Composer Guide

RezMela Composer user guide


The Composer is an application for use in OpenSim. If makes building scenes full of objects quick and easy.

You don’t need to be an expert to use it, as everything is clearly laid out, and objects can be created, placed and modified just by clicking.

A Composer scene. Everything in this photo (apart from the people and the sky) was placed using the Composer with various modules.

The Composer uses “modules”, which are separate objects that contain a large range of different items that you can include in your builds, such as buildings, plants, interactive signs, furniture, etc. These can be purchased separately, although to get you started the Composer comes supplied with a couple of basic modules.

The Composer (front) with the two supplied modules: Basic blocks and Layout tools

NOTE: Due to restrictions in OpenSim software, your Composer can only work on Worlds that either (1) you own or (2) for which you are the Estate Manager. Attempting to use it in a World in which neither of these is the case will result in error messages. There is currently no way round this. However, any visitor will be able to use a Composer that satisfies those requirements.

The true power of the Composer is in the additional modules. To purchase modules, search “RezMela Composer module” in the Market.

Building using the Basic blocks objects. In the background are many more modules.

Getting started

First, place your Composer and any modules you wish to use. In this guide we’ll focus on the two supplied modules, but the same basic methods apply to all Composer modules.

TIP: You may want to put your modules out of the way somewhere so they don’t get in the way of your scene – as long as your modules are somewhere in the same World as the Composer they will work.

You can enable and disable modules by clicking the red or green button on the front. You might want to disable modules you’re not using if you have a lot of them. By default, they’re enabled and ready to use.

Click the button to enable or disable a module

When you have the Composer and your modules placed, click the blue square on top of the Composer to sign in.

Signing in to the Composer by clicking the blue square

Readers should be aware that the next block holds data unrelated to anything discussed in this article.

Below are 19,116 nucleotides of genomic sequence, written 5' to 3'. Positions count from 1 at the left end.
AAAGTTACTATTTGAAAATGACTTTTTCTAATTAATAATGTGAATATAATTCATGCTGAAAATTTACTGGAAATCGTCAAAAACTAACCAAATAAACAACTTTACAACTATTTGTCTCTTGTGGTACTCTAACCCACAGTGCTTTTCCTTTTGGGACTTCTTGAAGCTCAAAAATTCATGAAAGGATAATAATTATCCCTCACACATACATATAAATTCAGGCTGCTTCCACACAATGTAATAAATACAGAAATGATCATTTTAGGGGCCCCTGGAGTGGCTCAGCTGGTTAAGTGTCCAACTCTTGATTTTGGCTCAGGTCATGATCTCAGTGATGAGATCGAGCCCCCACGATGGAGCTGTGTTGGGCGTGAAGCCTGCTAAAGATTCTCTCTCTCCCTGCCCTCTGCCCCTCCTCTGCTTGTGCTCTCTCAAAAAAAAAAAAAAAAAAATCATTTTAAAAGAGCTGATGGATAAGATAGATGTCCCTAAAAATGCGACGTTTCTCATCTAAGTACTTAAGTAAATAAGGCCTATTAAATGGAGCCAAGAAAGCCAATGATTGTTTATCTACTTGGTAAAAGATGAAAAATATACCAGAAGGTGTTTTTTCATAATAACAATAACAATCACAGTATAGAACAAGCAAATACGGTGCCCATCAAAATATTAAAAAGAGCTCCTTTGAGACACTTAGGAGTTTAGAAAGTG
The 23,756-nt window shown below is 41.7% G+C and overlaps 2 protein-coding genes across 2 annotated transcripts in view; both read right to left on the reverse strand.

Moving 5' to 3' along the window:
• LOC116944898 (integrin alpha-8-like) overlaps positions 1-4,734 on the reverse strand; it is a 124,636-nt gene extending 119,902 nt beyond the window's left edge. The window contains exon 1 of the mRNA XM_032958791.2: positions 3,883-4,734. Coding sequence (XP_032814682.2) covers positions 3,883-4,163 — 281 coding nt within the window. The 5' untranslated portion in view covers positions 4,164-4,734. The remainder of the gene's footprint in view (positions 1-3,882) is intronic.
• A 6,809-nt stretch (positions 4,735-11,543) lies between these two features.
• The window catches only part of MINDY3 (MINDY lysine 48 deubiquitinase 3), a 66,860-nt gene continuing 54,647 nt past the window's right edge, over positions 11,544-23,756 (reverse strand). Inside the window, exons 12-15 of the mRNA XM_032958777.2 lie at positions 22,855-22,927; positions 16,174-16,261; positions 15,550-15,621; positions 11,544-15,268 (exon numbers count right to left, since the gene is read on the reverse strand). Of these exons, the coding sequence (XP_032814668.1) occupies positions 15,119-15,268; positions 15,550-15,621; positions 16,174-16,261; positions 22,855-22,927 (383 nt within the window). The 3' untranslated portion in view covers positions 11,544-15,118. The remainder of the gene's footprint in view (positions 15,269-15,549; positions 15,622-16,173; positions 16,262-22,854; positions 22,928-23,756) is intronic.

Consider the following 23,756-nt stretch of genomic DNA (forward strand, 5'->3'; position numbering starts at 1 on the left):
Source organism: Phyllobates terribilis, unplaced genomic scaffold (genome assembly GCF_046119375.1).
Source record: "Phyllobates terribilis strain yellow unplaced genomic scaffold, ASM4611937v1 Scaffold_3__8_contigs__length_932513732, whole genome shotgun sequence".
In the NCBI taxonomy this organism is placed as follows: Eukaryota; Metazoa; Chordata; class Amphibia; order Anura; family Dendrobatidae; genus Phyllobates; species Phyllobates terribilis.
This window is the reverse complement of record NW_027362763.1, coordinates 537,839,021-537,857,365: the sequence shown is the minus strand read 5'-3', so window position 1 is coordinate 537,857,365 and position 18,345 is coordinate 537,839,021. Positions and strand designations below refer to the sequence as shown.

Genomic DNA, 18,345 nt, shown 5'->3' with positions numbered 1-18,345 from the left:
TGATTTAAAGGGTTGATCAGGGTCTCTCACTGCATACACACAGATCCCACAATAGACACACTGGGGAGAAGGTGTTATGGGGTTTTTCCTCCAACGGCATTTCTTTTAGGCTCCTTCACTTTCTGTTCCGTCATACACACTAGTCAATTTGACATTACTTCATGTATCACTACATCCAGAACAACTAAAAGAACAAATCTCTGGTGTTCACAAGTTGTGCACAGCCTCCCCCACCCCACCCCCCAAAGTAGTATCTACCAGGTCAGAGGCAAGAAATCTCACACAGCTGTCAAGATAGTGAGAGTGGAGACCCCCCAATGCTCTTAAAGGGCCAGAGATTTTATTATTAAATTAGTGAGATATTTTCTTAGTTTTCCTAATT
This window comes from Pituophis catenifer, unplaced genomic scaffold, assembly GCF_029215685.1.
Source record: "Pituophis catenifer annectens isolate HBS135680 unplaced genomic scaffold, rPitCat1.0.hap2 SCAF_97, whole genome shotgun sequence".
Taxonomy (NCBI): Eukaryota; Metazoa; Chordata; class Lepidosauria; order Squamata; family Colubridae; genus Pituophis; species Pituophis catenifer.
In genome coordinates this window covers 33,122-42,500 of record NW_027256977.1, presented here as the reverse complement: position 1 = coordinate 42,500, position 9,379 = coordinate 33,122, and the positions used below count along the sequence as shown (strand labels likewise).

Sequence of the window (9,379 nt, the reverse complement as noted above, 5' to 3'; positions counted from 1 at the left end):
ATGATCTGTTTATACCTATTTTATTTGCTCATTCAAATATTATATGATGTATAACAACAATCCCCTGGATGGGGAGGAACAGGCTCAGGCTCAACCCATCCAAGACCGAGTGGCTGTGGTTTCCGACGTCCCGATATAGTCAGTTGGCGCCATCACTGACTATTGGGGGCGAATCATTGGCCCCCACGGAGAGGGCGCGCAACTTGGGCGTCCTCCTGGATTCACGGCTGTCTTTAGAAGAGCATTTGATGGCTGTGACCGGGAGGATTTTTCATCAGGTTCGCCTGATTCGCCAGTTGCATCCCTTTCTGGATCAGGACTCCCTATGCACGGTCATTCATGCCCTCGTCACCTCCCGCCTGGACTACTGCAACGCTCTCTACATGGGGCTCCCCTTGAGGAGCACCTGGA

The first time you do this, the Composer will give you a HUD object and automatically attach it to your screen. Once this has loaded, you will see the Home menu:

The Composer Home menu, attached to the top left of your screen

This HUD will be the main way you control the Composer. When not in use, it shrinks down to a couple of small icons (which we’ll look at later), and when you sign in again it changes back to full size. If you ever detach the HUD, the Composer will detect this the next time you sign in and give you a new one automatically.

If you click the Finish button the Home menu, you will be signed out of the Composer; click the blue square to sign in again.

Now let’s look at adding some objects.

The Create menu

To create objects in your scene, click the Create button on the HUD. After a short delay while it loads the menus, you’ll see a list of categories:

The categories of objects supplied with the Composer

Objects in the Create menu are organised into categories and sub-categories to help you find what you need. The more modules you have, the more categories of objects.

In our example, the two categories we have are:

  • Basic blocks – cubes that fit together to make structures
  • Layout tools – objects that allow you to place other objects precisely

Let’s look at the first category. Click Basic blocks and you’ll see the following:

The Basic blocks category

We now have six types of block to choose from. You can click on any one of these to choose it for your scene – here’s the first type:

Brick wall object, ready to place

Here we see a preview image showing a brick wall cube. Having selected this, we just need to click on the base of the Composer to place a brick cube:

Just click the Composer base to place an object

Now you’ve placed your first block, you can either place more objects on the base, or you can place them on the block you’ve created. If you place one block on another, it will be automatically lined up perfectly.

For example, if we click the back button (<) to go back to the list of blocks, and then select one with a different texture, such as Wood:

Click < to go back, then Wood to select the Wood block

Now if we click on top of the brick block, a wood block appears, precisely aligned:

Note that this kind of automatic alignment only applies to objects that are designed that way, such as these blocks. Other types of object allow free placement anywhere on their surface.

Also remember that you can only place Composer objects on the Composer base or on other Composer objects. If, for example, you click on normal ground or on an unrelated object you’ve rezzed from your inventory, the Composer will ignore the click.